P.D.F.: The series of photographs is now becoming a book. As if that was the last step missing in the entire processâ€¦. I always wonder why photographers choose the book format in a specific moment of their lives. Was there something in particular that a book could say, express or show that the single images couldnâ€™t do?
J.O.: I think I eventually came to terms with the project, meaning that I felt it was finished. I had been thinking of the book for a while, as it was for me the right form to conclude it. Whenever I had shown the images on walls, I always felt it lacked a sense of intimacy and privacy that the book allowed. The place I photographed is remote, small, almost hidden. It was considered a forbidden place. It was imagined in many ways. I wanted this feeling or idea to remain, and wanted the encounter with this wonderfully ambiguous place to be an intimate thing you access quietly.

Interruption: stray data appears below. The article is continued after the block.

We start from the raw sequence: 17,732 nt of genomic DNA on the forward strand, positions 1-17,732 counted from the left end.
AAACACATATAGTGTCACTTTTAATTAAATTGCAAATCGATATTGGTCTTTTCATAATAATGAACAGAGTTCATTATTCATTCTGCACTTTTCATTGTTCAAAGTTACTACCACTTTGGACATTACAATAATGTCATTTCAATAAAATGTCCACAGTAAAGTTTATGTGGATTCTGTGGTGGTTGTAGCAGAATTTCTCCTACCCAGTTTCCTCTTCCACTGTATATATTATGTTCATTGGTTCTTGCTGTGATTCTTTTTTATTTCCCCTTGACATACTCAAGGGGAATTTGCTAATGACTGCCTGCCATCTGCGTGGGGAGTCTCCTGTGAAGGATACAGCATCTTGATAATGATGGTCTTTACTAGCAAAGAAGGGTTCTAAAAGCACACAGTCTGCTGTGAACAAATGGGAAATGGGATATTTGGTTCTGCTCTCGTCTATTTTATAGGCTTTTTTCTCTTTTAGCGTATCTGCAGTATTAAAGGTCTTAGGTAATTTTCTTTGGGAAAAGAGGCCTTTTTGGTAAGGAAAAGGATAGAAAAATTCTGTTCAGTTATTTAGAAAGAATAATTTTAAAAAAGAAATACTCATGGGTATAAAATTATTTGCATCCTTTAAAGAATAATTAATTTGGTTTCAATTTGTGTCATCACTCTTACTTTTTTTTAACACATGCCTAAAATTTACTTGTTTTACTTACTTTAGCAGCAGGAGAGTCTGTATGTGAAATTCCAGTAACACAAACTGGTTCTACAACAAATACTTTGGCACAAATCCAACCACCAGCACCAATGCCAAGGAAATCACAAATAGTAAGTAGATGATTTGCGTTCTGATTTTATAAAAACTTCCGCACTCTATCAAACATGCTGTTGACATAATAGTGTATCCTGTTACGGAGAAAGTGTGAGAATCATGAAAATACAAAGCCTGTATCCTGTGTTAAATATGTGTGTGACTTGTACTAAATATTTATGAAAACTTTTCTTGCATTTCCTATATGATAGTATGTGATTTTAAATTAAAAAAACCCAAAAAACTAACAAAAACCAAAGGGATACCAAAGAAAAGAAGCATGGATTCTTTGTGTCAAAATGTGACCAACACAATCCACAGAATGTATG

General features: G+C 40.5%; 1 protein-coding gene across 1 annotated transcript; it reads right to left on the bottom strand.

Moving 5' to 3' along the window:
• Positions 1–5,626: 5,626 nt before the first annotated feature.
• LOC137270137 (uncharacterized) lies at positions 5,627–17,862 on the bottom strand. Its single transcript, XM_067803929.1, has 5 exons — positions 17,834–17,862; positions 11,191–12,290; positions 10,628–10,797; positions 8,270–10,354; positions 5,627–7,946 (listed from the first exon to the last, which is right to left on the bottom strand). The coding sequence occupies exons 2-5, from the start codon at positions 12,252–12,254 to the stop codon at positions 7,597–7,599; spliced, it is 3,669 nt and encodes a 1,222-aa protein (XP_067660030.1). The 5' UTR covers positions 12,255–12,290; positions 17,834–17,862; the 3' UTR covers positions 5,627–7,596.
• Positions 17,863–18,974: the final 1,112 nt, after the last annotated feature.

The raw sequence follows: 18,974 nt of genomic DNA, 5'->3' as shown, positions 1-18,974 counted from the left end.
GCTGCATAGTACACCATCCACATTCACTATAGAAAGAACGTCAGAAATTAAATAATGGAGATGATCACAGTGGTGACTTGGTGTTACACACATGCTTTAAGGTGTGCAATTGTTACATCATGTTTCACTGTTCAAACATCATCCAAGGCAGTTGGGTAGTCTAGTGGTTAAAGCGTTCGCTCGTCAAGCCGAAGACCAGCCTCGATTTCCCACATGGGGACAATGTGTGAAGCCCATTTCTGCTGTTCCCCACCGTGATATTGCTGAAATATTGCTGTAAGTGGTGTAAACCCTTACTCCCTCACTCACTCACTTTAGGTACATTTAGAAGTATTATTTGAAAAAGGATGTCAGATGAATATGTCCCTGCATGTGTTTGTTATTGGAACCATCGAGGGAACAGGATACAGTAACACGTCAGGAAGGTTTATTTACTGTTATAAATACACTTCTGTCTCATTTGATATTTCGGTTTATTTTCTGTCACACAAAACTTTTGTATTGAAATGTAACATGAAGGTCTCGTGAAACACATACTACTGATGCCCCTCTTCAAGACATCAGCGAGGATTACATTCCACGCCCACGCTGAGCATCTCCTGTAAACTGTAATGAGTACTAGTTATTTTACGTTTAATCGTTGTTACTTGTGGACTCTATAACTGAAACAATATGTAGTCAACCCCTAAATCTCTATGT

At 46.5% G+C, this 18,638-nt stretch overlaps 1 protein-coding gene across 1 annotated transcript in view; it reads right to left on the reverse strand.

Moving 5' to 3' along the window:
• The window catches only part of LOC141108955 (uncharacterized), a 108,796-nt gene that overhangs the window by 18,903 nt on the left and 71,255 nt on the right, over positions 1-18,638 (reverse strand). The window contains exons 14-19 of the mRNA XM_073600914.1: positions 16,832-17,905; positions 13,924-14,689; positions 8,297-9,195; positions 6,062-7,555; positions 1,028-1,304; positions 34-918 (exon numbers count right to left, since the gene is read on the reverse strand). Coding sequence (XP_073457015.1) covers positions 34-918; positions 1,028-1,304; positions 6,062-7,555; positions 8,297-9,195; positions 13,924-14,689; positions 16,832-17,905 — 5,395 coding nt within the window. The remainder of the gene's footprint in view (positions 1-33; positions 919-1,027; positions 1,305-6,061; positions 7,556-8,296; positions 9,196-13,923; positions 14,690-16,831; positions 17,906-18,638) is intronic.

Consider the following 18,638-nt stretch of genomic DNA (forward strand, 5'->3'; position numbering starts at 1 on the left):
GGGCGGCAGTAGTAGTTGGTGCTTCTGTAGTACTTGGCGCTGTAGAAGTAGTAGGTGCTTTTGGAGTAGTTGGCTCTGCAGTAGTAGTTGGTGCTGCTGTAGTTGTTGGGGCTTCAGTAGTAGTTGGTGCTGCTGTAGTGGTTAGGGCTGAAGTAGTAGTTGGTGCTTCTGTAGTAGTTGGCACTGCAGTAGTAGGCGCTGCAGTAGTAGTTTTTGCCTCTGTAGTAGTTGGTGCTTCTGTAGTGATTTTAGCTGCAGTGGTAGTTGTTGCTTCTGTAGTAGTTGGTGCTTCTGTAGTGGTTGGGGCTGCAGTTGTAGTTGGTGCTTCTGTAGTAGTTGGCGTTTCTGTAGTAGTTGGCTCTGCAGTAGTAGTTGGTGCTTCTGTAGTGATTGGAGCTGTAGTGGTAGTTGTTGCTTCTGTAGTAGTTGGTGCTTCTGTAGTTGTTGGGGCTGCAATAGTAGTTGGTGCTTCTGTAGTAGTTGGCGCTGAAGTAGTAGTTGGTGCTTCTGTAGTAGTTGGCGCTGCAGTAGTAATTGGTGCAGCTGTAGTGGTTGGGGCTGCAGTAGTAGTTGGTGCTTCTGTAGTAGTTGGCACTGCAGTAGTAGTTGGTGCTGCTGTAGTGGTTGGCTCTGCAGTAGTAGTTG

P.D.F.: Do you consider that getting to know that Colombian territory and its history was relevant in forging you a certain photographic vision of things?
J.O.: I guess that in way it has made me think of different ways of narrating and expressing the remnants of violence and memory of a reality I grew up with. But I have learned that this is not unique to us. Having worked in places like Mozambique, where civil war lasted so many years and devastated so much of the country, or living in South Africa, where the violent past is so present, these different contexts or war and conflict have shaped my photographic vision quite a lot.